A froth discharge trough 24 circumferentially surrounds the upper inside perimeter of the separator vessel 12 and is in open communication with gas vapor section 14. Coalescer discharge froth is collected in the froth discharge trough 24 and discharged from the trough 24 through froth outlet 26. A liquid level control device 28 is shown in the figures which provides a method of maintaining liquid level within the vessel 12. The liquid level control device 28 controls clarified liquid outlet valve 30 based upon a signal from liquid level sensor 32. Alternatively, a mechanical method of liquid level control may be utilized, such as by use of an adjustable length standpipe (not shown) which may be mounted externally to the separator vessel 12. Froth is generated by the aeration and coalescence of impurities which have passed through the riser tube 20 and coalescer pack 22. The upper end of the riser tube 20 can be positioned in several heights in relationship to the liquid level, depending upon the geometry of the vessel 12, the riser tube 20, and the throughput volumes of gas induced influent, but is always at or below the liquid level.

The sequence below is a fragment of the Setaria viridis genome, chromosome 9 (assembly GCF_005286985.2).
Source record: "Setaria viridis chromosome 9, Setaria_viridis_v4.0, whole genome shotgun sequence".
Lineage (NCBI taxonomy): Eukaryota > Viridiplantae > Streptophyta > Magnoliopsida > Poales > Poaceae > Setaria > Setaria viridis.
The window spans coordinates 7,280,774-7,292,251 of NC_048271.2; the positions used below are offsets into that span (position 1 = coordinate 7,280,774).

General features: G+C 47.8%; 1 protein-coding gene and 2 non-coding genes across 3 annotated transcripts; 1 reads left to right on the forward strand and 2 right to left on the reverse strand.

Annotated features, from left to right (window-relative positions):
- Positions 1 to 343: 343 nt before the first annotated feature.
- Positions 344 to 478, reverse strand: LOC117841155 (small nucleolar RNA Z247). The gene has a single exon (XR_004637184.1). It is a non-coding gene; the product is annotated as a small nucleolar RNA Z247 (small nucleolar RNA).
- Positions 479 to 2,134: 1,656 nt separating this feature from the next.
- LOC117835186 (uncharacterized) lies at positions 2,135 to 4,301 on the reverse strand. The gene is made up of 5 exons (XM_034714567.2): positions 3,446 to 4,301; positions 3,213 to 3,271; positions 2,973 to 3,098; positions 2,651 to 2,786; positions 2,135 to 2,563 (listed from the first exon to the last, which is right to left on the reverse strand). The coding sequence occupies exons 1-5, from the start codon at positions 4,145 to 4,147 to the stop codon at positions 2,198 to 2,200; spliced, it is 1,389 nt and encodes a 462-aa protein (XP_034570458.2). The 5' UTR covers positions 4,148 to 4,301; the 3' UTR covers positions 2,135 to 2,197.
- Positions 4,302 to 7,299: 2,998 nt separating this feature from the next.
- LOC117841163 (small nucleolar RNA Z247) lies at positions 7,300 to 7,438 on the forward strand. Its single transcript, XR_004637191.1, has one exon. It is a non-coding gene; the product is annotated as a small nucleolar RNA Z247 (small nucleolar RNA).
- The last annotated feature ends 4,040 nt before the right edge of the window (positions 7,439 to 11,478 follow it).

Gas induced influent is introduced into the vessel 12 via influent inlet 34. Conduit 36 connects the influent inlet 34 with the bottom of the riser tube 20, which is centrally located with vessel 12. Clarified liquid is removed from the vessel 12 via effluent outlet 38. In order to reach effluent outlet 38, liquid must pass through filter media section 18. In FIG. 1 filter media section 18 is comprised of a filter bed of sand or similar material. Various materials comprised of small particles may make suitable filter media material, including anthracite, garnet, activated carbon, or crushed walnut shells, for example. Which material is best for a certain application will depend upon the characteristics of the liquid being treated, and the nature of the impurities being filtered out of the liquid. At the bottom of vessel 12 and filter media section 18 is located filtrate collection system 40. Collection system 40 comprises an arrangement of filtrate permeable pipe 42 spread across the floor of vessel 12. Each piece of filtrate permeable pipe 42 is connected to a header conduit 44 which is in turn connected to effluent outlet 38. Filtrate permeable pipe 42 allows passage of filtered liquid into the pipe 42 while preventing passage of filter media material into pipe 42. The end of header conduit 44 not connected to effluent outlet 38 is connected to cleaning material inlet 46, which is in turn connected to cleaning material source line 60. Alternatively, the header may be connected to only one opening in vessel 12 which could serve as effluent outlet and cleaning material inlet, through appropriate valving (not shown).